COVID-19 Testing/statistics & numerical data , COVID-19/complications , COVID-19/diagnosis , SARS-CoV-2/isolation & purification , Adolescent , Adult , Aged , COVID-19/epidemiology , Female , Humans , Male , Middle Aged , United States/epidemiology , Young Adult
5.
Clin Infect Dis ; 73(Suppl 1): S5-S16, 2021 07 15.
Article in English | MEDLINE | ID: covidwho-1364773

ABSTRACT

BACKGROUND: Late sequelae of COVID-19 have been reported; however, few studies have investigated the time course or incidence of late new COVID-19-related health conditions (post-COVID conditions) after COVID-19 diagnosis. Studies distinguishing post-COVID conditions from late conditions caused by other etiologies are lacking. Using data from a large administrative all-payer database, we assessed type, association, and timing of post-COVID conditions following COVID-19 diagnosis. METHODS: Using the Premier Healthcare Database Special COVID-19 Release (release date, 20 October 2020) data, during March-June 2020, 27 589 inpatients and 46 857 outpatients diagnosed with COVID-19 (case-patients) were 1:1 matched with patients without COVID-19 through the 4-month follow-up period (control-patients) by using propensity score matching. In this matched-cohort study, adjusted ORs were calculated to assess for late conditions that were more common in case-patients than control-patients. Incidence proportion was calculated for conditions that were more common in case-patients than control-patients during 31-120 days following a COVID-19 encounter. RESULTS: During 31-120 days after an initial COVID-19 inpatient hospitalization, 7.0% of adults experienced ≥1 of 5 post-COVID conditions. Among adult outpatients with COVID-19, 7.7% experienced ≥1 of 10 post-COVID conditions. During 31-60 days after an initial outpatient encounter, adults with COVID-19 were 2.8 times as likely to experience acute pulmonary embolism as outpatient control-patients and also more likely to experience a range of conditions affecting multiple body systems (eg, nonspecific chest pain, fatigue, headache, and respiratory, nervous, circulatory, and gastrointestinal symptoms) than outpatient control-patients. CONCLUSIONS: These findings add to the evidence of late health conditions possibly related to COVID-19 in adults following COVID-19 diagnosis and can inform healthcare practice and resource planning for follow-up COVID-19 care.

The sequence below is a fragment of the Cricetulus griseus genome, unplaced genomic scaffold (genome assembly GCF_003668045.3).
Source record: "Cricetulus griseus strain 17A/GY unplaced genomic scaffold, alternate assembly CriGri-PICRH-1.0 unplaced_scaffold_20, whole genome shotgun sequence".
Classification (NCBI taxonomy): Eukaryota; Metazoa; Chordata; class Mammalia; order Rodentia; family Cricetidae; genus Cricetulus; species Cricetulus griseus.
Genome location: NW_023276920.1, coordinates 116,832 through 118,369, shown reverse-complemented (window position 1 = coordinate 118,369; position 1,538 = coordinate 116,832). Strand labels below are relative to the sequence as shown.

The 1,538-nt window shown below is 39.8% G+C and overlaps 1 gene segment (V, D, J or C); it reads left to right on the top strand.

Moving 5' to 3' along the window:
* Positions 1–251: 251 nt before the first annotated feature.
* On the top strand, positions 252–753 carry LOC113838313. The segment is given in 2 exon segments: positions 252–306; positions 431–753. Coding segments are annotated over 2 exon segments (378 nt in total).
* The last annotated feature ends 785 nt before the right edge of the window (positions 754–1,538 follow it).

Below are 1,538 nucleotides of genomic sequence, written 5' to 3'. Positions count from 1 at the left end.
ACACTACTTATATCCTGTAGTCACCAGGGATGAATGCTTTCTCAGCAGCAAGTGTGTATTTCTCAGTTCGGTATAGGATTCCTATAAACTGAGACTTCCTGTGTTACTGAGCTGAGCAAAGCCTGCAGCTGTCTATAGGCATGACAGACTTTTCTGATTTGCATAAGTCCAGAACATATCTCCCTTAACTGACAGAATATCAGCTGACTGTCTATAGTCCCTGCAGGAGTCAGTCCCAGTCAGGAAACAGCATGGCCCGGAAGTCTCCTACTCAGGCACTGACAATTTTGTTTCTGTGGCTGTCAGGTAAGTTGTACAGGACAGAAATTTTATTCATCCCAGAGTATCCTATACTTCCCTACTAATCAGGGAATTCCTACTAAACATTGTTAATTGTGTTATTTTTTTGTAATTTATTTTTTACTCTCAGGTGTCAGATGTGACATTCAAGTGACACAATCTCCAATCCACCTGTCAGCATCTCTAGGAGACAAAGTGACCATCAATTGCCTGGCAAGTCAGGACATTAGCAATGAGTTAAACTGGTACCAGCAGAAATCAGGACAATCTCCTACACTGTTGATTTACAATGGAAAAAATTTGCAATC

Subject(s)
COVID-19 , Outpatients , Adult , COVID-19 Testing , Cohort Studies , Humans , Inpatients , SARS-CoV-2 , United States/epidemiology
6.
Prev Chronic Dis ; 18: E66, 2021 07 01.
Article in English | MEDLINE | ID: covidwho-1323410

ABSTRACT